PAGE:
11. I picked up a handful of issues at a used bookshop last summer and fell in love. I'd never heard of it previously and was elated to see Marvel, Gamma World, and a slew of other games I'd never heard of before. Man do I wish there was something like this now.

  12. Loved the Ares section.

    Especially the Marvel-Phile (it was only about 10 years ago I go the entendre). It was better than the Official Guide the Marvel Universe as far as I am concerned.

    I always remember the one with all the different Iron Man suits, the one with the Serpent Society, and the one with the Soviet superheroes.

    I enjoyed the Gamma World ones as well. The one on secret societies was a favourite.

    So, was Ares the last place Dragon had articles for non TSR products?

  13. When Dragon cancelled the Ares section and pulled adventures (in #100 I think) was exactly when it started seriously going downhill.

  14. I remember Ares from its days as a stand-alone SPI magazine. It was basically created in the late 1970's after SPI's Strategy & Tactics subscribers started to bitch as SPI dipped its toes further and further into Science Fiction and Fantasy, first with wargames, then with RPGs.

    I've actually been of the opinion that TSR didn't buy SPI so much for its wargame titles, but rather to get its RPG titles, DragonQuest (a Tolkeinesque fantasy RPG) and Universe (a Traveller-esque hard SF RPG) off the market. SPI was one of about three companies with the marketing clout in those days to get their games into places besides game stores (along with Avalon Hill and TSR), and they were the only one that was publishing a competing RPG products (Avalon Hill wouldn't dip their toes in the RPG waters for another year or two).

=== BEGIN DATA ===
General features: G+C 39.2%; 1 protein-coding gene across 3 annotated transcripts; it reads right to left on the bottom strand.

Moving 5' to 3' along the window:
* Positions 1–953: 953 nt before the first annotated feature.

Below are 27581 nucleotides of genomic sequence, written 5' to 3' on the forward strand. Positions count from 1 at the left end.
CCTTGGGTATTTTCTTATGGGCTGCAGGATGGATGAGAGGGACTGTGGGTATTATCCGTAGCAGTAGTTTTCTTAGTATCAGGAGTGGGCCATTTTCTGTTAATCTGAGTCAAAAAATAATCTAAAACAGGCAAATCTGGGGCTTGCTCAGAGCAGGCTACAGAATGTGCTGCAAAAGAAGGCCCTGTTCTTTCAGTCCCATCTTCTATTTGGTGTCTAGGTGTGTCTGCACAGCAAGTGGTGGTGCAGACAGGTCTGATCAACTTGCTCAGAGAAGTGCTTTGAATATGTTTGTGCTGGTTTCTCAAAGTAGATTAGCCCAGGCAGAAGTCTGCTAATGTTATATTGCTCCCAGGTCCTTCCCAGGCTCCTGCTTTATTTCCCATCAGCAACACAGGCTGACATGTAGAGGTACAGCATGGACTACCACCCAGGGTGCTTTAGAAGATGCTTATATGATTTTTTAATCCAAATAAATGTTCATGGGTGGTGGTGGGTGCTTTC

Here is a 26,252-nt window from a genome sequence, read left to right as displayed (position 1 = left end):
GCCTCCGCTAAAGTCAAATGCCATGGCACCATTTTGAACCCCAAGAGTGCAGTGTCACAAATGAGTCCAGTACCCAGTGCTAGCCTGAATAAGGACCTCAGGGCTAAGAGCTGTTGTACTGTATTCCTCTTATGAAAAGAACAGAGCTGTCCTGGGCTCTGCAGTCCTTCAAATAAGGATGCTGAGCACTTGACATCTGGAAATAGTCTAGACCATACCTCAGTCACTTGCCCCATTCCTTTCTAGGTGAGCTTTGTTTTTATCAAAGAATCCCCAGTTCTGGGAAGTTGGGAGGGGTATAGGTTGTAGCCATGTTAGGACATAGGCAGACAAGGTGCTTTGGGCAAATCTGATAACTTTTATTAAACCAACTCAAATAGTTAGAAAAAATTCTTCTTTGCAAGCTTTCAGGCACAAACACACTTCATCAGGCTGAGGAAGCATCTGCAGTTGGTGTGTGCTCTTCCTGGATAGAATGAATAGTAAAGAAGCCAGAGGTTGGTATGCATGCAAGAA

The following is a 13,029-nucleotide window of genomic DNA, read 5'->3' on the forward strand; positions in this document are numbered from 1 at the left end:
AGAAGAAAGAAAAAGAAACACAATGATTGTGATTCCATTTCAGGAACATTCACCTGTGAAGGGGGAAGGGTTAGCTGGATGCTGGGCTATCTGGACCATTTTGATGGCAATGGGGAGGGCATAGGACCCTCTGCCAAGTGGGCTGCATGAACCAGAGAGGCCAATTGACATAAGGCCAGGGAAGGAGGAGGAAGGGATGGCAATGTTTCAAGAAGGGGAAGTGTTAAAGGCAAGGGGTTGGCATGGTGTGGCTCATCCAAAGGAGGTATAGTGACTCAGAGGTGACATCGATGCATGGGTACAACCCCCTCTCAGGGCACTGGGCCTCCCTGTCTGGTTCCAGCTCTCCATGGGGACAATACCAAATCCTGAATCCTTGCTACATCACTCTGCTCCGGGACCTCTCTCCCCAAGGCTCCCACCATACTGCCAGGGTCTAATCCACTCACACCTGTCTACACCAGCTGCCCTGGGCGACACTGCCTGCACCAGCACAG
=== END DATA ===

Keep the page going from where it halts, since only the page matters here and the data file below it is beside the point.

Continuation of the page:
Ares was a great magazine. Like Strategy and Tactics, there were frequent board game releases, ranging from the bizarre, to the campy. It was also the main source of support for Universe and Dragonquest (Universe's ship combat system was first published in Ares, for example).

    Truthfully, as much as their wargames titles slipped in quality the last year or two SPI was still function, Ares and the two RPGs were about the only things worth saving from SPI.

    As you say, TSR made a number of missteps, starting with not acting quick enough to keep SPI from selling the rights to some of their better selling titles to AH, followed by telling a bunch of New York based game designers that if they wanted to keep drawing a paycheck, they needed to move to that cultural capital of the world, Lake Geneva, Wisconsin...yeah...good luck with that. The design staff walked, met with Avalon Hill's parent company, and became Victory Games.

    Net result was that it was a boneheaded buy out by TSR. They were left with SPI's second-tier titles, no design staff, and a bunch of former customers who were pissed off when TSR cancelled all the old subscriptions to Ares and S&T.

  15. I was a fan of the Ares articles as well. Super hero rpg material couldn't be found all over the internet back in those days, so Ares was my fix. I missed most of the really good articles on Star Frontiers and Gamma World, and remember spending a good amount of time (and money) trying to track down back issues.